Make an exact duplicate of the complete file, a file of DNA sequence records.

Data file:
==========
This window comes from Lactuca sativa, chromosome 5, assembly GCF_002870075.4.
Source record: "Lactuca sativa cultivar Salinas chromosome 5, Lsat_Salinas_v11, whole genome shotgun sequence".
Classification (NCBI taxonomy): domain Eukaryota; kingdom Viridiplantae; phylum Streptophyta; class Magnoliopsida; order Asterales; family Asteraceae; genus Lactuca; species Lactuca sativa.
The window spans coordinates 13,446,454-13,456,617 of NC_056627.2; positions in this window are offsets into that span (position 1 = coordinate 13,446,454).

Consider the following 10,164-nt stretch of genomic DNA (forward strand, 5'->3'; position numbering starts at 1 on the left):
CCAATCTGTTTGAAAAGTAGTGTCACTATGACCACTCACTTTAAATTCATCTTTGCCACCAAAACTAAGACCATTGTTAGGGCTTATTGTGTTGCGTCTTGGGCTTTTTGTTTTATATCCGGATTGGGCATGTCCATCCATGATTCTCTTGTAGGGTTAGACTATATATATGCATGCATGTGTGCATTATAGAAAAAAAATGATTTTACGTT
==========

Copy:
This window comes from Lactuca sativa, chromosome 5, assembly GCF_002870075.4.
Source record: "Lactuca sativa cultivar Salinas chromosome 5, Lsat_Salinas_v11, whole genome shotgun sequence".
Classification (NCBI taxonomy): domain Eukaryota; kingdom Viridiplantae; phylum Streptophyta; class Magnoliopsida; order Asterales; family Asteraceae; genus Lactuca; species Lactuca sativa.
The window spans coordinates 13,446,454-13,456,617 of NC_056627.2; positions in this window are offsets into that span (position 1 = coordinate 13,446,454).

Consider the following 10,164-nt stretch of genomic DNA (forward strand, 5'->3'; position numbering starts at 1 on the left):
CCAATCTGTTTGAAAAGTAGTGTCACTATGACCACTCACTTTAAATTCATCTTTGCCACCAAAACTAAGACCATTGTTAGGGCTTATTGTGTTGCGTCTTGGGCTTTTTGTTTTATATCCGGATTGGGCATGTCCATCCATGATTCTCTTGTAGGGTTAGACTATATATATGCATGCATGTGTGCATTATAGAAAAAAAATGATTTTACGTT